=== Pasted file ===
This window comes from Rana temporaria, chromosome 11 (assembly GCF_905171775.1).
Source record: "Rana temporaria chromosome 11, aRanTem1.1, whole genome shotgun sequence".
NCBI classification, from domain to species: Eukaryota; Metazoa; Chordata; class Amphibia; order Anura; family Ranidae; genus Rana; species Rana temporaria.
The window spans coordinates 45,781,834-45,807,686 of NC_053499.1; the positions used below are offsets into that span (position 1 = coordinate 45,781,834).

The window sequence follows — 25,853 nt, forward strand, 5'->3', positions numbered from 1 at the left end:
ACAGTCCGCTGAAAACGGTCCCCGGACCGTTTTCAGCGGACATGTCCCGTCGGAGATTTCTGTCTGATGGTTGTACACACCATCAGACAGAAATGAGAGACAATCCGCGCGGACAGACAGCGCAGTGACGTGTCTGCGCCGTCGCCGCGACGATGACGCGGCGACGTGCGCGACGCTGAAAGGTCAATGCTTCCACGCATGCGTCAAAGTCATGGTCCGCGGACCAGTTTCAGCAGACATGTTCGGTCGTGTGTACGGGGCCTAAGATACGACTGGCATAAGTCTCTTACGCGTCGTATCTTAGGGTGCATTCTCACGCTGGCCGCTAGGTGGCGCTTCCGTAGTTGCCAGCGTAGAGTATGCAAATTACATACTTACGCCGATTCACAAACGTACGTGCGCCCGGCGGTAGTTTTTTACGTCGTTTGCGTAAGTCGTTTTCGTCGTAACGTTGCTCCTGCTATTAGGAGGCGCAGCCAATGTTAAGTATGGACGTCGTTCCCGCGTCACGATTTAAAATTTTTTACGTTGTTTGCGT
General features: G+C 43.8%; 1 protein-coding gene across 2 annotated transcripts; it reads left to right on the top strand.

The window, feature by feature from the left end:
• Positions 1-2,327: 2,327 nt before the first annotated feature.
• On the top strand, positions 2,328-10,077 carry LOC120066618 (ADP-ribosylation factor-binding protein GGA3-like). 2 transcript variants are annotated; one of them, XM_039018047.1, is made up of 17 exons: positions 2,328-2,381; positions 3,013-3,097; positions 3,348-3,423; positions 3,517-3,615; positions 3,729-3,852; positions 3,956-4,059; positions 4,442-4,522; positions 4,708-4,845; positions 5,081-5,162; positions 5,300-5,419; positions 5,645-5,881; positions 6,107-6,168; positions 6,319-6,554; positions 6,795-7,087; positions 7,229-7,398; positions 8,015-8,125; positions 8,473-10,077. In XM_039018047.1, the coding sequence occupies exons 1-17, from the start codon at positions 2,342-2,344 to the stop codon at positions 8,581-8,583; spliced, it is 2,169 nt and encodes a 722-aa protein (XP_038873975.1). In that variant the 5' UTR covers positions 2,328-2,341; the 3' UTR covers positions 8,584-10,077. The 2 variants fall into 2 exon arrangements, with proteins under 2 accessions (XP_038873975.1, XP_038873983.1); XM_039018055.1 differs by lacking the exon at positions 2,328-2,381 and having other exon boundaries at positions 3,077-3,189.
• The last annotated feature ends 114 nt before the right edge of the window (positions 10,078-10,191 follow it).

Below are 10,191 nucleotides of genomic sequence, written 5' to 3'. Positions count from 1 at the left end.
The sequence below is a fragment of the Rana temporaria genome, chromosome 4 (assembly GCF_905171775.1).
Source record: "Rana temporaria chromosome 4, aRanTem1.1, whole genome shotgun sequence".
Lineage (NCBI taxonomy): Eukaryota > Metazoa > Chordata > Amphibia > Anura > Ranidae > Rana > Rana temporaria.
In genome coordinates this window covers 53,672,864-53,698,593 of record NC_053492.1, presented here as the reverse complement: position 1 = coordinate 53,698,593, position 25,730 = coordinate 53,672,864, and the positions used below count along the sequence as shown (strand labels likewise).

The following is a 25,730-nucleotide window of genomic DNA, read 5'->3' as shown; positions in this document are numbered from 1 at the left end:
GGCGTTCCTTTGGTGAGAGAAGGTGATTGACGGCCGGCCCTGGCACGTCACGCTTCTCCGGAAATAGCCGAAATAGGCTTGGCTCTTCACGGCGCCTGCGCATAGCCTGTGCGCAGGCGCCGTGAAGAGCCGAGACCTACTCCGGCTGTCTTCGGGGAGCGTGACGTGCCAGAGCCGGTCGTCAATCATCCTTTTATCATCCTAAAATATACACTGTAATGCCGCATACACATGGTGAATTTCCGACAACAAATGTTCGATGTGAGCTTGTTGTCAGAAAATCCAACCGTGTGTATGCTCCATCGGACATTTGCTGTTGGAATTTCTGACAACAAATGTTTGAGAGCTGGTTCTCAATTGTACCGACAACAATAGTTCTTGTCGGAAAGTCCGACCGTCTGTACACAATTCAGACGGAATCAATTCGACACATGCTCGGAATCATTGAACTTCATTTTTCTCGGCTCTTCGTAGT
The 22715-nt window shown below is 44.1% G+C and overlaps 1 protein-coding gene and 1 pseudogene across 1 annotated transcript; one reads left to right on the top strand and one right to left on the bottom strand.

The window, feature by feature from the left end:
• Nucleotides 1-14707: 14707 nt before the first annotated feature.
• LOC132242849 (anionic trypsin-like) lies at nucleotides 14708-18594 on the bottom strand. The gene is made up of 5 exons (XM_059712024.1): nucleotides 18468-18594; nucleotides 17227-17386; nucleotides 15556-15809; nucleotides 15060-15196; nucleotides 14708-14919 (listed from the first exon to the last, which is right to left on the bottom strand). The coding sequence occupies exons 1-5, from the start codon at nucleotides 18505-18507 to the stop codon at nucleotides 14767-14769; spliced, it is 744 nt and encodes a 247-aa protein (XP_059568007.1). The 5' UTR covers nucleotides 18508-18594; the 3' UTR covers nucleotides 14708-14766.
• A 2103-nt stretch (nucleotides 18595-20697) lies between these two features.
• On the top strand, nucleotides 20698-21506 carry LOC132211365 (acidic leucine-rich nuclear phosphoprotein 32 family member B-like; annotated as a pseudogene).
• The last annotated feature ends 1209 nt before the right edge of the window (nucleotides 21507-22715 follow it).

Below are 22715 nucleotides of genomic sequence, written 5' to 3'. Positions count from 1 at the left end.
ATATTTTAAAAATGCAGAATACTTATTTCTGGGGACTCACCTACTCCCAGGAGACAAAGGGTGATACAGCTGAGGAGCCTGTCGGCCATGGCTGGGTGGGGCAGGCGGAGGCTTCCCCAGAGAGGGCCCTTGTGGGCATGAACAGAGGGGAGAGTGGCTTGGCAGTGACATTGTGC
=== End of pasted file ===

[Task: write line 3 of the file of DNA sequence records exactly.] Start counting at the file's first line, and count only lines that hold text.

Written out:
NCBI classification, from domain to species: Eukaryota; Metazoa; Chordata; class Amphibia; order Anura; family Ranidae; genus Rana; species Rana temporaria.